Friday, January 13, 2012

Failing to cherish the Young

Children and Parents protesting outside the Dáil at DEIS cutbacks

Wednesday was the first day of the new Dáil term for 2012. As they returned from their Christmas break TDs and Seanadoirí were met by a large and vocal demonstration of parents, children and staff from DEIS schools across the state.

'Delivering Equality of Opportunity in Schools' (DEIS) is an initiative which provides essential support for children from disadvantaged backgrounds and those with Special Educational Needs so that they are able to leave school with the skills necessary to fully participate in the social and economic activities of society and to live independent and fulfilled lives.

There are over 300 such schools and according to the Department of Education they should “receive a greater level of support in terms of pupil-teacher ratios, special grants and extra support for pupils”.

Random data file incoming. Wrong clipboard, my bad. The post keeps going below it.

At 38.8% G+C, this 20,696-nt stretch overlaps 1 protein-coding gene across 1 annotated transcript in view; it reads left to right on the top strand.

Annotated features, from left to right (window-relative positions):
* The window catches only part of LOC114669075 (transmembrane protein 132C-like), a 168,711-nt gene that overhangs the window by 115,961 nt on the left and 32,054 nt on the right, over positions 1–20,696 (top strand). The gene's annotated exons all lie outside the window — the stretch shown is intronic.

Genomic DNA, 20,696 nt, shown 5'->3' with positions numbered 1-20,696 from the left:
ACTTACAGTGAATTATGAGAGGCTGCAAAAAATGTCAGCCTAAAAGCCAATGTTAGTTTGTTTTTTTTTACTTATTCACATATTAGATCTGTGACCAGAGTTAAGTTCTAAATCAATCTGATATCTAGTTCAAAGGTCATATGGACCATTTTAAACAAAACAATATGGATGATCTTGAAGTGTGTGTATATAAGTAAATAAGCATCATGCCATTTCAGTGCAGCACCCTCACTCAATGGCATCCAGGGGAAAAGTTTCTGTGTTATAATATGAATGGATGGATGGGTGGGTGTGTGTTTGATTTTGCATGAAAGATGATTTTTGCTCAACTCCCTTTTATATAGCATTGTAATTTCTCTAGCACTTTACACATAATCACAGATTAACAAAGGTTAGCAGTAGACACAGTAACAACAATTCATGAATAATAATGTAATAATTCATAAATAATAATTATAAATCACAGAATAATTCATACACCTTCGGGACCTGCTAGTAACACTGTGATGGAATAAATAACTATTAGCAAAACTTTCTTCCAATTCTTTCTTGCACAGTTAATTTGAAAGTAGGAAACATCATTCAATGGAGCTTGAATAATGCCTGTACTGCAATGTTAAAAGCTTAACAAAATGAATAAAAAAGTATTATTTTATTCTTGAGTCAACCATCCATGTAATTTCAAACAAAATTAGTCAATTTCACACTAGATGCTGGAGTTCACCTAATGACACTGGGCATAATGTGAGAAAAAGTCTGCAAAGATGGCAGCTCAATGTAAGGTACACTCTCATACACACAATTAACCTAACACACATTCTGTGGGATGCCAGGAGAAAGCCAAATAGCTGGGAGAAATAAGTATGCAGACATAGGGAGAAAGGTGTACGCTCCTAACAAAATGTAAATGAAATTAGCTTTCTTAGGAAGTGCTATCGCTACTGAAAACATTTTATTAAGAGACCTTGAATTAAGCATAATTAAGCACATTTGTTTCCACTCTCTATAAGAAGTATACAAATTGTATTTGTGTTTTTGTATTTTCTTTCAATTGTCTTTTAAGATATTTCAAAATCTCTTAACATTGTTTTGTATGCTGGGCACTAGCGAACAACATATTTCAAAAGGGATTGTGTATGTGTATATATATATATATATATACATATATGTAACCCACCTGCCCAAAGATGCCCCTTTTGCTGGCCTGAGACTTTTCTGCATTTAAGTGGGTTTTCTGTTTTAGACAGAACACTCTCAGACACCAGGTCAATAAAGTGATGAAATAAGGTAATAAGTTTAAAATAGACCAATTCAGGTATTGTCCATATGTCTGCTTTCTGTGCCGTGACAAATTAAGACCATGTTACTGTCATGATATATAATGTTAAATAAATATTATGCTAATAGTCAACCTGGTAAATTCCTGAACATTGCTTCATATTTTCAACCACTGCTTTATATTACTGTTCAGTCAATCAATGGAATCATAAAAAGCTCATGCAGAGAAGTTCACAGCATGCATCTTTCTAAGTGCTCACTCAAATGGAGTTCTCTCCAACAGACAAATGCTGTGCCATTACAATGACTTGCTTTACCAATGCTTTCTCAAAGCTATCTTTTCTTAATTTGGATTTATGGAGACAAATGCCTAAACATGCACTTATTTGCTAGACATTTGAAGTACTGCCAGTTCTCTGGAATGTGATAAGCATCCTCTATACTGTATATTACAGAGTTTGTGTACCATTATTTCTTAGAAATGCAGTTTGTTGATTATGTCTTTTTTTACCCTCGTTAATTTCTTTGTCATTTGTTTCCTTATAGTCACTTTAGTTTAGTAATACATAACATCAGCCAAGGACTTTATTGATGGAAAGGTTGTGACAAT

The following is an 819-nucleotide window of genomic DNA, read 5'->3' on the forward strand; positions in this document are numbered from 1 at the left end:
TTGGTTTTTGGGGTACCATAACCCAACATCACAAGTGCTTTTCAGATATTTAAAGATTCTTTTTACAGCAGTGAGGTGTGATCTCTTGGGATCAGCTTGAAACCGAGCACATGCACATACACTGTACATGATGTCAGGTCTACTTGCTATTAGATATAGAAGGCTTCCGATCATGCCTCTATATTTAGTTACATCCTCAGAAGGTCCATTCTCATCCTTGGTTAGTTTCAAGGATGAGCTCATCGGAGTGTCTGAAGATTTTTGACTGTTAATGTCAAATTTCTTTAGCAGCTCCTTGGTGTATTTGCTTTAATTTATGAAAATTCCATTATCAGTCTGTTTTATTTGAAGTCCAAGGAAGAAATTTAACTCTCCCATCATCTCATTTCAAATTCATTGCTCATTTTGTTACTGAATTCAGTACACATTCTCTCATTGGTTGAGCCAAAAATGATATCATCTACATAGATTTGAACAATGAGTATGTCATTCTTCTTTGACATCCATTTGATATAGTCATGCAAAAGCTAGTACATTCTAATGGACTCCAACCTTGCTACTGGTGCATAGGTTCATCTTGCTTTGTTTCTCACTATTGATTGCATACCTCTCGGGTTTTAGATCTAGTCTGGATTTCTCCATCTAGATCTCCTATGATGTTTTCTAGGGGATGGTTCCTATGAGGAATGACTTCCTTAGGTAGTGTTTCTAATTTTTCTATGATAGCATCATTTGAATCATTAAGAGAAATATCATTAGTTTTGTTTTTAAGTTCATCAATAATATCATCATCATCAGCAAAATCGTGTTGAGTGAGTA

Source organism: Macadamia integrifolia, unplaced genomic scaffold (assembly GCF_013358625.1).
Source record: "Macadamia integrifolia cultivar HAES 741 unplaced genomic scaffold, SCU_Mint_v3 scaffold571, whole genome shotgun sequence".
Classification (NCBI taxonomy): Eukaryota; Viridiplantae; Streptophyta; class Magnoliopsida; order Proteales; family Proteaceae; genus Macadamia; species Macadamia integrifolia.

However, in its December budget the government introduced a number of measures which are about saving money by cutting resources to these schools. These measures include increasing class sizes; cutting a number of administrative principals; ending the support teacher scheme, and transferring up to 250 teachers in DEIS schools to mainstream schools.

It is estimated that up to 428 DEIS teaching posts from 270 primary and 163 post primary schools will be lost.

On Wednesday evening the first private member motion of the new term was a Sinn Féin motion calling on the government to rescind its decisions and to ring fence funding and support for DEIS schools.

Meeting protestors just before Sinn Féin Private Members Motion debated

A few hours before the debate was due to commence the Labour Minister Ruairi Quinn moved to try and ease Labour backbench unhappiness with the cuts by saying that he would hold a review into each school individually and complete that within 4 weeks. Some Labour TDs took this as an indication that the cuts will be reversed.